What is a "global city”? Are distinctions such as urban and rural, society and nature, or city and suburb still useful? When almost all the earth’s surface is subject to human technological intervention, is it time for a new way of understanding urbanization?

Four decades ago, the French sociologist Henri Lefebvre prophesized that the complete urbanization of society was inevitable. Today, we have come to accept a process of global urbanization derived from a set of complex relationships — political, economic, environmental, among others — that bring diverse territories together.  Yet, particularly for those who plan and design cities, there remains a deeply held belief in the value of making distinctions between “cities” as dense agglomerations of culture and capital, and other urbanizing territories.

Part of the Daniels Fora series, “Uber Urbanism” will critically examine the central role that the concept of “city” has in framing how we understand (and study) urbanism, and whether or not cities are a unique “species" among the world’s geographies.


Neil Brenner is Professor of Urban Theory at the Harvard Graduate School of Design. His most recent book is Implosions/Explosions: Towards a Study of Planetary Urbanization (Jovis, 2013). Forthcoming books include New Urban Spaces: Urban Theory and the Scale Question (Oxford University Press, 2016); Is the World Urban? Towards a Critique of Geospatial Ideology (with Nikos Katsikis; Actar, 2016) and Planetary Urbanization (with Christian Schmid; Verso, 2017). In 2014, Brenner was selected as a Thompson Reuters Highly Cited Researcher (www.highlycited.com). Based on Web of Science data, his publications were ranked among the top 1% most cited globally in the general social sciences between 2002 and 2012. Brenner directs the Urban Theory Lab at the Harvard GSD, a research team that uses the tools of critical urban theory, historical geopolitical economy and radical cartography to decipher emergent patterns of urbanization under twenty-first century capitalism.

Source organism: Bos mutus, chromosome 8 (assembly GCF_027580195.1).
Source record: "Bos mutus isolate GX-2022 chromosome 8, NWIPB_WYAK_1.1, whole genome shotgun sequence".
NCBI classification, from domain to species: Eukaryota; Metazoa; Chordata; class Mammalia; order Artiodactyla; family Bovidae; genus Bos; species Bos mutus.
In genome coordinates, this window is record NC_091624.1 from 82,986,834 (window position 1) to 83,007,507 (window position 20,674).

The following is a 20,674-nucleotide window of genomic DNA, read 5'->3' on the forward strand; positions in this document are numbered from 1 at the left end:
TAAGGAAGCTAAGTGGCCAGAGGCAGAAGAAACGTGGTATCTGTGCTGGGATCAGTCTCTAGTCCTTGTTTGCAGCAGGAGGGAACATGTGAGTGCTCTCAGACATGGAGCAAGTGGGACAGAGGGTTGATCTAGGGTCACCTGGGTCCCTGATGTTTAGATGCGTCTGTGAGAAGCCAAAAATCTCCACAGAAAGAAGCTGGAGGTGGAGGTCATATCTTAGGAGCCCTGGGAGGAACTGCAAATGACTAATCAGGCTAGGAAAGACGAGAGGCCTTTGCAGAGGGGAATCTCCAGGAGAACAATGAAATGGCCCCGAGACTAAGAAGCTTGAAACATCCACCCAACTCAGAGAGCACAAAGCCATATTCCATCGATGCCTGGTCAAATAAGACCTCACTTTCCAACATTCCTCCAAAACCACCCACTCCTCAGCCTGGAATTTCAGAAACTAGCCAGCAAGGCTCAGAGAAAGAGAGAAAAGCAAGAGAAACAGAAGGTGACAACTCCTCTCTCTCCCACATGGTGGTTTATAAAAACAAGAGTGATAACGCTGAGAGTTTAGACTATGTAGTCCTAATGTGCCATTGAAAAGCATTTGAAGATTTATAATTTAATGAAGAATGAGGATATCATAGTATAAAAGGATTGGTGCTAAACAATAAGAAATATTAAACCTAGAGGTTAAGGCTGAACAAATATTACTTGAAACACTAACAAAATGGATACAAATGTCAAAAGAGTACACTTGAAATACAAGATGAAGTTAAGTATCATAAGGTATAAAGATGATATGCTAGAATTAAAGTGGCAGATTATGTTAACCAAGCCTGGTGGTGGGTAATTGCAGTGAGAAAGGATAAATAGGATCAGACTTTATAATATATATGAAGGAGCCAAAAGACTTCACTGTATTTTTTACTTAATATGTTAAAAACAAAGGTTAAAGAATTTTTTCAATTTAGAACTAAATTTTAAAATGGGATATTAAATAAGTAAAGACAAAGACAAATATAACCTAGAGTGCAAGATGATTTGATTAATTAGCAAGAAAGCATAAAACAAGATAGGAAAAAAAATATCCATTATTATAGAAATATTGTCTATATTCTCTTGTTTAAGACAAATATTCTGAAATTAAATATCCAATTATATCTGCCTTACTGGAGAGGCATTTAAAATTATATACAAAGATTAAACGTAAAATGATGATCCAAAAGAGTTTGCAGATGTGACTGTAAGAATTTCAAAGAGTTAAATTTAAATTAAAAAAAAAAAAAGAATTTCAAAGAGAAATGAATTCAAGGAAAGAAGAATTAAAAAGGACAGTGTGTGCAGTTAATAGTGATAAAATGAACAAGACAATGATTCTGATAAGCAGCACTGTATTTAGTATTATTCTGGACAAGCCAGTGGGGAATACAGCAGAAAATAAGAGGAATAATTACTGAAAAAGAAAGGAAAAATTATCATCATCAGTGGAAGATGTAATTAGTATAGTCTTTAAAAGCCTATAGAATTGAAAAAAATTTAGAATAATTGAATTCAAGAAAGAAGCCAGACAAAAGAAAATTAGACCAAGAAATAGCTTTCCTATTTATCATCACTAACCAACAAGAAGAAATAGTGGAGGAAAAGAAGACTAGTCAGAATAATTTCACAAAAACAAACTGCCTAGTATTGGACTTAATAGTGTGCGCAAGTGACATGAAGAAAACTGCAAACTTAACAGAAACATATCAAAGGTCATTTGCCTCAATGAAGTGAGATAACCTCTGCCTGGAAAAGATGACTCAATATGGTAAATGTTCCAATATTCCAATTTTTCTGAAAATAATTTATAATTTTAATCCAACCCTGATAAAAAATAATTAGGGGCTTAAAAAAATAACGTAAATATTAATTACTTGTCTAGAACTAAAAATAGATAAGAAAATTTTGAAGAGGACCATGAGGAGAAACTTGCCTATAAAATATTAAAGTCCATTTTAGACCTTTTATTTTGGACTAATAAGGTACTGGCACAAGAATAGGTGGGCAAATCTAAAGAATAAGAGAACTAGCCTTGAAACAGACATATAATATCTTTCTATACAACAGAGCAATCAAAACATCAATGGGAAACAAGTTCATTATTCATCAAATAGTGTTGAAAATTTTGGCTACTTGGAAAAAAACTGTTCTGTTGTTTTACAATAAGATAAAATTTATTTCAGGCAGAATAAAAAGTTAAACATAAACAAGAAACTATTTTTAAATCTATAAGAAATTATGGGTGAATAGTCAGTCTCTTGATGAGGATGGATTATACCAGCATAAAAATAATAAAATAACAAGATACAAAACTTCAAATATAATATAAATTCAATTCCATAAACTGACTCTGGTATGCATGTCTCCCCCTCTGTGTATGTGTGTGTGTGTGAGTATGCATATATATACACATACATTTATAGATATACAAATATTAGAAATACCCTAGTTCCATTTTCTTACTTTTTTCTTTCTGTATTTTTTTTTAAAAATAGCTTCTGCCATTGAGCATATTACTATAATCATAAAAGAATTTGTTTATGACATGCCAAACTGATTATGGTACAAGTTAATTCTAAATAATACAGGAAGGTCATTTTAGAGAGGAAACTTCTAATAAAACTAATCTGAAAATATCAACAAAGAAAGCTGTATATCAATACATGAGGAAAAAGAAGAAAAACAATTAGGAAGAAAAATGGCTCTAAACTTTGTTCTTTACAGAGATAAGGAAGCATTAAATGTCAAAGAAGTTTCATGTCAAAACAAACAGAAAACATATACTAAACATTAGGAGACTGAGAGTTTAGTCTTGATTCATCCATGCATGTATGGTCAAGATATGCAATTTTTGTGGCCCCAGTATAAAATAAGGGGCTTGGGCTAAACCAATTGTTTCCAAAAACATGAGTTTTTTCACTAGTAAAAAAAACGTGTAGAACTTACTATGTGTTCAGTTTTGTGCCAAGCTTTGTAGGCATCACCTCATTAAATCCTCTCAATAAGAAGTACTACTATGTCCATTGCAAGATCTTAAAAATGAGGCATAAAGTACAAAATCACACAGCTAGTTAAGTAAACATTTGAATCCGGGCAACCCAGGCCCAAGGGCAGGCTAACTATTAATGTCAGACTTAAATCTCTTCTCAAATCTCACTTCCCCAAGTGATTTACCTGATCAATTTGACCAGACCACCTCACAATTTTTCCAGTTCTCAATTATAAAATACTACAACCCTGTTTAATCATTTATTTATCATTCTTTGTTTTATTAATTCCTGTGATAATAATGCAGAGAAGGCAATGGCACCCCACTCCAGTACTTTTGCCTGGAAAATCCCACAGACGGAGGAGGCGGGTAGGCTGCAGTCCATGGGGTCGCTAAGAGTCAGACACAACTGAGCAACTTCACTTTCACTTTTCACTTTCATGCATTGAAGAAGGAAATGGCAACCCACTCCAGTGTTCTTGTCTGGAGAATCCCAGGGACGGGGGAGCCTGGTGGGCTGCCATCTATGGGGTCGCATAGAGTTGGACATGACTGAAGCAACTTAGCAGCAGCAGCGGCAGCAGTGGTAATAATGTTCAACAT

Jesse LeCavalier is an award-winning designer, writer, and educator. His book, The Rule of Logistics: Walmart and the Architecture of Fulfillment, is forthcoming from the University of Minnesota Press in 2016. LeCavalier is an assistant professor at the New Jersey School of Architecture where it coordinates the undergraduate special topics design studios. In 2015, he was the recipient of the New Faculty Teaching Award from the Association of the Collegiate Schools of Architecture (ACSA). He was the 2010-11 Sanders Fellow at the University of Michigan and a Poiesis Fellow at the Institute for Public Knowledge at NYU. His research has been supported by the Graham Foundation, the New York State Council for the Arts, and the BMW Foundation. LeCavalier's work has appeared in Public Culture, Art Papers, Monu, JAE, Architectural Design. His article for Cabinet, "The Restlessness of Objects," received a Core 77 Design Award and, "All Those Numbers: Logistics, Territory, and Walmart," which appeared in Design Observer: Places, was named by the Atlantic as one of "Nearly 100 Fantastic Pieces of Journalism" in 2011. jesse-lecavalier.com

About the Daniels Fora 

The Fora series features popular discussions that aim to bring together different perspectives in order to create debate, build relationships, and stimulate discourse among practitioners, scholars, and the general public on topics related to architecture, art, urbanism, landscape, and design.